# How can I get bold math symbols?

To make Latin-letter variables bold I can use e.g. \mathbf{a}, but while putting Greek letters or symbols such as \nabla inside \mathbf doesn't cause any errors or warnings, it also doesn't do anything else.

What is the best way to make bold math symbols, in particular Greek letters and \nabla?

• warning: if the default computer modern fonts are used, the weight of bold lowercase greek will not appear as bold as that of bold lowercase roman, and it isn't. default bold math (\mathbf} with computer modern fonts uses the font cmbx* which is an extended font. \boldsymbol or bm use the only cm font that is usually available in bold, cmmib10, which is not an extended font. thus the bold greek letters are indeed not as "bold" as the roman. Aug 26, 2012 at 21:45
\end{document}


• Thanks for the minimal example that works, but in a complicated thesis template, I only get the 2nd type irrespective of the command used. How to identify the conflicting pkg that causes this?
– Elod
Jul 12 at 14:11
• You need to copy all your code to a new .tex file, then start recursively deleting all the unnecessary text (starting with the rest of the body of your thesis). When you have only one paragraph of writing, start removing the packages, while still compiling the file to check the output. There may be one package that swings it. Feel free to share code at pastebin.com , excluding intellectual property. Jul 19 at 7:04

My solution (the one that I use) is the \mathversion{bold} and \mathversion{normal} commands.

This piece of code is not a MWE —however, it shows how to use them:

\mathversion{bold}
\section{Behavior of $f$ as a function of $\lambda$}\label{sec:1}
\mathversion{normal}

And now, imagine that \mathversion{bold}\textbf{we want to put some
text in bold, and that this text contains some inline equation such as
$\sum_{j=0}^{t-1}{{p_\mathrm{y}(\lambda=2)}^j}$.}\mathversion{normal}


Hope it helps.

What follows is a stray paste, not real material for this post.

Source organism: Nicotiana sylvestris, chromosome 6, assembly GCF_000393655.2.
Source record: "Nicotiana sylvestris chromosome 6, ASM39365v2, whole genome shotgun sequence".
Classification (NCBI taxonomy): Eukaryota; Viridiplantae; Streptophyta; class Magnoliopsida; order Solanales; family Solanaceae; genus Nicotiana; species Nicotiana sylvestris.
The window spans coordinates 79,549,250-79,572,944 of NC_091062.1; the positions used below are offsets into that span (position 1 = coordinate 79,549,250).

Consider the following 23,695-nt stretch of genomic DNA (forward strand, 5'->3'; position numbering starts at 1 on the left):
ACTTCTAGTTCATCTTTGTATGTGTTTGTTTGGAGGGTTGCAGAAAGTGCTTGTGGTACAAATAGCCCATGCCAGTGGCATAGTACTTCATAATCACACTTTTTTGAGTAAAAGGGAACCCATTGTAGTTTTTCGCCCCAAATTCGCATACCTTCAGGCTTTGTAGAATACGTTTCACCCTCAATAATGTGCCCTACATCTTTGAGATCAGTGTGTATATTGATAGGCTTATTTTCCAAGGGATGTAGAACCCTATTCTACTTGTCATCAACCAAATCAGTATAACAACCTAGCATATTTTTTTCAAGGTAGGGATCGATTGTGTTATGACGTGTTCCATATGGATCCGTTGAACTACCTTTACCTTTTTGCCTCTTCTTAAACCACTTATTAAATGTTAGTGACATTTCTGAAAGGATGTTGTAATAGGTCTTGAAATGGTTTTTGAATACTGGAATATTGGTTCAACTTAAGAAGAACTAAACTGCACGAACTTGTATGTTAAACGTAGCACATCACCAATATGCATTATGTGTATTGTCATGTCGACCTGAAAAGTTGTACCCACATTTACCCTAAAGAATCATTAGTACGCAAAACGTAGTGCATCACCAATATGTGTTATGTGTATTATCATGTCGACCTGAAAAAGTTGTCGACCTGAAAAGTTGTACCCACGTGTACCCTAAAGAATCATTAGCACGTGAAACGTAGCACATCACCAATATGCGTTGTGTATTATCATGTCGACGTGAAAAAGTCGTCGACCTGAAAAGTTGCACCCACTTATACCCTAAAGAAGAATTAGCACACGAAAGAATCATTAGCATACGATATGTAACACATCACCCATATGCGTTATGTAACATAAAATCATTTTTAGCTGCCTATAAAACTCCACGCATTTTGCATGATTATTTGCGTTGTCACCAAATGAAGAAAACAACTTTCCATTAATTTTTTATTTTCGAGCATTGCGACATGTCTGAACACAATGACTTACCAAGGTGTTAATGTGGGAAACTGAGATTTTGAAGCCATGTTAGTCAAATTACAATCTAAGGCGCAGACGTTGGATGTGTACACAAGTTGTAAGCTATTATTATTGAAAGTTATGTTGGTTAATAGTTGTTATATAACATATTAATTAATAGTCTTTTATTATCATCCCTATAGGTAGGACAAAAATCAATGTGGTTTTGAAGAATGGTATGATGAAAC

• Very good option if you want to enable bold math globally. Jan 31, 2018 at 19:20

You can use physics package and write any math symbol in boldface by using command \vb{} inside mathmode, e.g. $\vb{\Psi}$ will yield Ψ.

• It doesn't work for lowercase Greek letters.
– tvk
May 9, 2019 at 17:09

The unicode-math package supports several commands for bold symbols beyond what have been mentioned in previous answers, including \mathbf, \symbf, \symbfup, \symbfit and \boldsymbol. It requires LuaLaTeX or XeLaTeX.

If you load a math font that has a bold version, unicode-math will load it as version=bold. There are now several, including XITS Math, Libertinus Math, and KP Math. It is also possible to load any math font with \setmathfont[version=bold].

Here’s a brief MWE that uses \boldmath, \symbf and \boldsymbol. Note that \mathbf will use the bold weight of the main text font, \symbf will use the mathematical bold letters and numerals defined in the Unicode Mathematical Alphenumeric Characters block, and \boldmath, \mathversion{bold} and \boldsymbol will use the bold math font (if there is one).

\documentclass[varwidth = 10cm, preview]{standalone}
\usepackage{mathtools}
\usepackage[math-style=ISO]{unicode-math}
\usepackage{microtype}

\defaultfontfeatures{ Scale = MatchUppercase }
\setmainfont{Libertinus Serif}[Scale = 1.0, Ligatures = Common]
\setsansfont{Libertinus Sans}
\setmonofont{Libertinus Mono}
\setmathfont{Libertinus Math}

\begin{document}
\section*{\boldmath Reasoning from $$\symbf{A} \vee \symbf{B}$$}

If we have $$\symbf{A} \vee \symbf{B}$$ and $$\symbf{A}$$, disjunctive syllogism
(classically known as \textbf{\textit{modus ponendo tollens}}, and also known
as \textbf{disjunction elimination} or {\boldmath $$\vee E$$}) is the rule
that lets us conclude $$\boldsymbol\therefore \symbf{B}$$.

\end{document}


There are several ways to tweak this behavior. By default, \mathbf renders bold capital letters upright and bold lowercase letters italic, but [math-style=ISO] makes italic the default for everything, including regular-weight uppercase Greek. You can change only the behavior of bold uppercase letters with bold-style=ISO] or [bold-style=upright]. You can also specify \symbfup for bold upright or \symbfit for bold italic.

• Requires LuaLaTeX or XeLateX. Nov 1, 2020 at 9:49
• @BenjaminMcKay Looking back, I saw some things I said had gotten out of date, so I revised that paragraph. It now mentions LuaTeX and XeTeX, in case someone doesn’t already know. Nov 1, 2020 at 16:30
• Huh, I left out a \neg in my example. Nov 1, 2020 at 16:33

Like in some other answers, I use \mathversion{bold}, but I've never had to use \mathversion{normal} to reset the font. In particular, I use the following commands:

\newcommand{\allbf}[1]{\textbf{\mathversion{bold}#1}}


to get bold characters for both text and math.

And with the article class, to get bold math in addition to the usual bold text in any section title (at any section level):

\let\B@startsection\@startsection
\renewcommand{\@startsection}[6]{\B@startsection
{#1}{#2}{#3}{#4}{#5}{\mathversion{bold}#6}}